Barkan is one of the busiest animal trainers in the American entertainment industry. She has worked with dogs, cats, horses and other animals in such films as “Ace Ventura,” “Julie & Julia,” “Ted” and “Men in Black II,” as well as in television series including “The Sopranos,” “The Good Wife” and “Law and Order.” Currently she is training animals for the series “Blue Bloods” and “The Blacklist,” and for a new film by Peter Bogdanovich, titled “Squirrels to the Nuts,” due for release next year.
In addition, she has to her name a surprising credit as “rat trainer” in “Teenage Mutant Ninja Turtles,” slated to be released in the United States in August. Yet, even though quite a few recent successful films – including Steven Spielberg’s “War Horse” and the silent film “The Artist” – have made large-scale use of animals, the trainers, who work on and off the set for months, generally remain behind the scenes.
Asked how she chose such an unusual career, Barkan says it happened almost by chance.
“While studying behavior at the University of Illinois, I began volunteering at the local zoo in Chicago, where I am from,” she relates. “I loved working with animals and moved to Florida to train marine mammals. There I met Gary Gero, the owner of Birds and Animals Unlimited [which supplies animals and trainers to the entertainment industry], when he was working at Universal Studios in Orlando. It was while working with his company that I learned how to train animals for film. So basically, I fell into my career. I worked for B&A for 18 years.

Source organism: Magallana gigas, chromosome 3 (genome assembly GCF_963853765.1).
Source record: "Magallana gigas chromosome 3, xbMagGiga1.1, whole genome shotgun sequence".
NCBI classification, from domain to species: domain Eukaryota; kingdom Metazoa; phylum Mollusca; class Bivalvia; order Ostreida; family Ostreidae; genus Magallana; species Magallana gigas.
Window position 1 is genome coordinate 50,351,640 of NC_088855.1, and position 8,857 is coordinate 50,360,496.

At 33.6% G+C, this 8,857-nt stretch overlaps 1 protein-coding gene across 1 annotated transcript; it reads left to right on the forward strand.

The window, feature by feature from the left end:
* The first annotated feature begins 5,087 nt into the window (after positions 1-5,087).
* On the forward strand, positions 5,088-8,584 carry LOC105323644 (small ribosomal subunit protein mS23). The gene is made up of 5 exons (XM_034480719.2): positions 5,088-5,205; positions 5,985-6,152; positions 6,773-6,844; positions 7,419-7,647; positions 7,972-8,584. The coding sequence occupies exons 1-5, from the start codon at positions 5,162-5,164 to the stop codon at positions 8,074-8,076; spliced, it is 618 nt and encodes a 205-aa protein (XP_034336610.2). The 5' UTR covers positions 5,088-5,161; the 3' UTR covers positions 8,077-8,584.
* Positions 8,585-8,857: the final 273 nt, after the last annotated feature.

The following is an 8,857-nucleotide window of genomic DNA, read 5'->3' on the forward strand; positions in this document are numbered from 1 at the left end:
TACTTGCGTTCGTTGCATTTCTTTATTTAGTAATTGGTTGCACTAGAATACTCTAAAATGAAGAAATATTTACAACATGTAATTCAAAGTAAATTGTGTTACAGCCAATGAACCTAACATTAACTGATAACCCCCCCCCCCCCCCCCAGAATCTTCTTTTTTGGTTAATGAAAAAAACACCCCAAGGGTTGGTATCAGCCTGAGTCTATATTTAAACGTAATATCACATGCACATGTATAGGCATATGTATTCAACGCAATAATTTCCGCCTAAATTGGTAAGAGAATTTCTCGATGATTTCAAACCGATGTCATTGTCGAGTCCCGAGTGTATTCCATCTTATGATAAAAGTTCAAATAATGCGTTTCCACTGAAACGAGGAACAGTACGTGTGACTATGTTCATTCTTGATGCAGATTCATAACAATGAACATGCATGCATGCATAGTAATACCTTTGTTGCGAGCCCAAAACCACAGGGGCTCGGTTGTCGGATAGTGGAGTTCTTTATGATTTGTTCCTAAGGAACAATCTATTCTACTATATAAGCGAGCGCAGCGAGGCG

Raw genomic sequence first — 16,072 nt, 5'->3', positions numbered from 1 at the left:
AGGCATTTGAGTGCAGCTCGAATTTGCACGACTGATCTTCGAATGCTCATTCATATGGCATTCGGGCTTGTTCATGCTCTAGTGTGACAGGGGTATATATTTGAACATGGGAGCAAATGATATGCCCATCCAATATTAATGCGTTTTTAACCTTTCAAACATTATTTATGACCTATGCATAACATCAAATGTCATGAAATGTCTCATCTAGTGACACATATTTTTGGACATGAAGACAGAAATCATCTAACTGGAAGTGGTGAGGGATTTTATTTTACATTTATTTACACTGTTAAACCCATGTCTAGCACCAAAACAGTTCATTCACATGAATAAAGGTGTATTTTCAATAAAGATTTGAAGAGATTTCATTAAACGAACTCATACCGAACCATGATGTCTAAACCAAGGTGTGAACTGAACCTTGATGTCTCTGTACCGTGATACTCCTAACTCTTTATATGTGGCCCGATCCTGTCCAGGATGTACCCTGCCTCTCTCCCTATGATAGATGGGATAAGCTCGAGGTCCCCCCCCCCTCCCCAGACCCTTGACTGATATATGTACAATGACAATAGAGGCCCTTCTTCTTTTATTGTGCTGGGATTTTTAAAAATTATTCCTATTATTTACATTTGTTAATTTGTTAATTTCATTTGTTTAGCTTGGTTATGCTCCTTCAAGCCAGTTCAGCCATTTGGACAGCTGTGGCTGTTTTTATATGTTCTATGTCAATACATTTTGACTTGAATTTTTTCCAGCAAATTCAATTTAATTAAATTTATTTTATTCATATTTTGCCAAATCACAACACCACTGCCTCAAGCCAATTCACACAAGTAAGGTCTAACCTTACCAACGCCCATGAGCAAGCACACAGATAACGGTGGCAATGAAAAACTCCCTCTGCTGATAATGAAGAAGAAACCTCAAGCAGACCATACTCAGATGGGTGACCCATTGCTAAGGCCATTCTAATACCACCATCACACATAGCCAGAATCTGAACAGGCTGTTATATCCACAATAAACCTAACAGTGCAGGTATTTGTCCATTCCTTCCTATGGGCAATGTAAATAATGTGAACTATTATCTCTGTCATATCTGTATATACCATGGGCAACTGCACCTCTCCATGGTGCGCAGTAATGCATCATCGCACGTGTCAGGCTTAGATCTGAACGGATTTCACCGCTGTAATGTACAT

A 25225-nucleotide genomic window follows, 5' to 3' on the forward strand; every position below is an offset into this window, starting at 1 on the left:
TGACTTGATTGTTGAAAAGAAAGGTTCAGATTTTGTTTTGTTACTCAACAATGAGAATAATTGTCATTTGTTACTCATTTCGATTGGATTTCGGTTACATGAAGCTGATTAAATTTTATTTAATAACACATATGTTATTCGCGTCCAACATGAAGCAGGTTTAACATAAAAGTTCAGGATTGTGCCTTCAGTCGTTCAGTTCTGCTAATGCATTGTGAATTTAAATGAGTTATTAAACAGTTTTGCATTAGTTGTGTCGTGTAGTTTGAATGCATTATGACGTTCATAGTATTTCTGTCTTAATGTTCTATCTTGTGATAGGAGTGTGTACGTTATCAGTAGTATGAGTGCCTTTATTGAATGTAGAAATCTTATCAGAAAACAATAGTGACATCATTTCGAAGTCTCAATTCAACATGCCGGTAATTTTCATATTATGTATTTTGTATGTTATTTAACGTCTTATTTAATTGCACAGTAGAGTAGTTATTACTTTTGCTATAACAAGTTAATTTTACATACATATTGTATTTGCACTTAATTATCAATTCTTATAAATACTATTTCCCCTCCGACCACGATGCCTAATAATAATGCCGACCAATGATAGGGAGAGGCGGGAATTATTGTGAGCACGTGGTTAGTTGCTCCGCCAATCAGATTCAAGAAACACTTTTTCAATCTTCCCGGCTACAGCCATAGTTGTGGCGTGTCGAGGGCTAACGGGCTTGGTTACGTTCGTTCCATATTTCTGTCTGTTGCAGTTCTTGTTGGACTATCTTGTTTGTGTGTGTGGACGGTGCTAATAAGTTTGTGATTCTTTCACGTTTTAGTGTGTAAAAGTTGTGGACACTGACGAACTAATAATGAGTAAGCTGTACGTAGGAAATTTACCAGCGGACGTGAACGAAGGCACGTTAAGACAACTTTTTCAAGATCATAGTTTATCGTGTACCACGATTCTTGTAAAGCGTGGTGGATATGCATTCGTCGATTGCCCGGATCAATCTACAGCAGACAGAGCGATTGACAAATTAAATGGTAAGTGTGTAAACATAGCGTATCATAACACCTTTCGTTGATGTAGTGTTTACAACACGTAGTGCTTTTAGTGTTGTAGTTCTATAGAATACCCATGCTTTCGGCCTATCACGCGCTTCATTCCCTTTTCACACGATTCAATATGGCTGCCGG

Does casting animals for a film resemble casting actors? Are there auditions?
“Normally we will get a call asking for a certain type of animal that’s needed to do certain behaviors. What happens next can go one of two ways. First we can suggest animals that we already have that are well on their way and will only need X amount of training. Or, if the director wants something very specific, we will go out and find the animals and train them from scratch.”
Barkan makes it sound simple, but working with animals in films is exhausting and complicated. To begin with, she says, it’s extremely difficult if not impossible to find a single cat or dog that will be able to do all the scenes. The solution is to cast three, four, even six animals to play one role.
“We always cast a team of cats when doing a film,” she says. “If it’s a big part for a dog, we do the same. Some animals are better at certain types of behavior than others, so we go with the animal that’s best at what’s needed. It’s not hard to find animals that make good doubles for one another. Litter mates work best. Although there are subtle differences, the audience really can’t tell.”